By: Kayla Caldwell
MASTER, the feature film debut for writer/director Mariama Diallo is social horror at its finest. Everything on the Ancaster campus is old, from the buildings to the traditions, and the views of the predominantly white campus. The way Diallo crafts the horror and suspense while also making you think is reminiscent of Remi Weekes' gem, His House.
MASTER follows Gail Bishop, played brilliantly by Regina Hall, who has just become the first Black "House Master" at New England University, Ancaster. In her new position, she meets freshman Jasmine Moore (Zoe Renee), who is struggling, from issues with Professor Liv Beckman (Amber Gray), and profiling in the campus library, to being assigned to live in an infamously haunted dorm room.
The two women are simultaneously finding it difficult to feel welcomed and at home on this old-fashioned campus. The deeper we venture into the story, the further the two characters descent into paranoia and fear. You know that anxious feeling you get in your gut when something just feels wrong? Prepare to feel that for about an hour and a half, when you watch MASTER. The vibe is almost suffocatingly tense, but in the best way. Diallo knows how to really build the tension. She masterfully weaves the supernatural with real-life horror, like microaggressions.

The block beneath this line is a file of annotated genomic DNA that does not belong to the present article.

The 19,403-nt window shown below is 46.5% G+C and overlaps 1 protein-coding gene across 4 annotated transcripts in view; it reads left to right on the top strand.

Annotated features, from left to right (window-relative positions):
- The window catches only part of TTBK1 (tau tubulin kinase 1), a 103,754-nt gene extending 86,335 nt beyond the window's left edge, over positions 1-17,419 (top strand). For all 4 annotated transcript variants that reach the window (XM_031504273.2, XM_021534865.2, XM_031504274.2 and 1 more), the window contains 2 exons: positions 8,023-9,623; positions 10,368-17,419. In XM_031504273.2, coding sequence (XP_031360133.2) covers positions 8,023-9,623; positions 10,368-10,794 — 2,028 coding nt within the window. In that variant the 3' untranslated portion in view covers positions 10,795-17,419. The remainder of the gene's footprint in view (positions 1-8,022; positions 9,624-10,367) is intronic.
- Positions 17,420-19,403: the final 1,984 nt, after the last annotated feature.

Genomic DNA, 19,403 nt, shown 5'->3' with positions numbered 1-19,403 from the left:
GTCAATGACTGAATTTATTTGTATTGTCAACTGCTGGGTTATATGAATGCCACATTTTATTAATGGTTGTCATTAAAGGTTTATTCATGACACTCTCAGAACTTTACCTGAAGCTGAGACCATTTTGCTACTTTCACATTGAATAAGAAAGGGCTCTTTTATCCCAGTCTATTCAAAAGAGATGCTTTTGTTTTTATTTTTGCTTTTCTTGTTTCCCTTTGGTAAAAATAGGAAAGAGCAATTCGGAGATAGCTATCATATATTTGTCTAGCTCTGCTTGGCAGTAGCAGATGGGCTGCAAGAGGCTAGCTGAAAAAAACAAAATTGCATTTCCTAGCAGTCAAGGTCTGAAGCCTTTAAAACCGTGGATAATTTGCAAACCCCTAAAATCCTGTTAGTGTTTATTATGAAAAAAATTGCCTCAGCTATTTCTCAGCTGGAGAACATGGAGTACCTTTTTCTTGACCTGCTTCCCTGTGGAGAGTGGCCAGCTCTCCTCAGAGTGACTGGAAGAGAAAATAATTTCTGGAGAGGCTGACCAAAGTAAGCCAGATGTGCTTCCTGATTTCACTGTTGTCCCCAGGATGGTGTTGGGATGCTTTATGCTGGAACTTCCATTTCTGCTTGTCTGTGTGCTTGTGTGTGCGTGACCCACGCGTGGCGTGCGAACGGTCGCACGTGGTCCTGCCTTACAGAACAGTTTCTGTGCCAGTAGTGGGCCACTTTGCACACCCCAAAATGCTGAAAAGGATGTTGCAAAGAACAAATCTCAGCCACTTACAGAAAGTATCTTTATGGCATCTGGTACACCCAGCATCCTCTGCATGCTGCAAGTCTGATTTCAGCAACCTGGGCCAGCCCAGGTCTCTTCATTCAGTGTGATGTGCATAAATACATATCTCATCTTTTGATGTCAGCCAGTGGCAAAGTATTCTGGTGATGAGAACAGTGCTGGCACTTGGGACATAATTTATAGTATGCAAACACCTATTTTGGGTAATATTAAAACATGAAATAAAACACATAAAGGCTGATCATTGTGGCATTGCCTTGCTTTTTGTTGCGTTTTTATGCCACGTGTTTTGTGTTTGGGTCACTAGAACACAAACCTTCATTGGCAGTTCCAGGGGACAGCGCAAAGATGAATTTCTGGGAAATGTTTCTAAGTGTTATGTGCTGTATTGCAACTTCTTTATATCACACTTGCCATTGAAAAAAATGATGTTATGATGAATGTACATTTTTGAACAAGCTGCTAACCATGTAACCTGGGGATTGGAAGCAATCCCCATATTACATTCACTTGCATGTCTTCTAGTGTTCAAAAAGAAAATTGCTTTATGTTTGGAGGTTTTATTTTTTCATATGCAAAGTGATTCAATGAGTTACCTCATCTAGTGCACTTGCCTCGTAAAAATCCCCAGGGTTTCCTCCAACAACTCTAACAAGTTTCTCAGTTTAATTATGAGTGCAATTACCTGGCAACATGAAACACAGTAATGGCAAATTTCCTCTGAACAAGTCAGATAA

MASTER is not the kind of film where, by the roll of the credits, the issues have been resolved, and the killer caught, etc. It's more about sitting in stressful feelings, and forcing yourself to confront these issues of discrimination and prejudice that regularly occur. Hall's performance is so authentic and heartbreaking. You watch her put on a smile and nod when her white coworkers compliment her on what a big deal it is to become House Master. Sure, their words are technically kind, but the implication is a lot more sinister and patronizing.
The visuals are unsettling, from the gothic architecture of the college buildings to eerie paintings of the old, white founders of the university with eyes that appear to be following you. There is much to be said about the symbolism of MASTER, as well as the way Diallo uses the supernatural to make a statement on the constant dread relating to the deep-seated racism in this country. However, as a white critic, it does not feel like my place to do so. [Note: I recommend the wonderfully-written review by Ashleeta Beauchamp on our sister site, Nightmarish Conjurings, that I will link here. It's well worth a read.]
MASTER has plenty of classic horror thrills, and, in fact, the deeper meaning relating to real-life horrors makes the film even more chilling. It's unnerving, but so well done that it stays in your head long after you've viewed it for the first time. And I say "first," as there are likely to be many more.
MASTER is streaming now on Prime Video.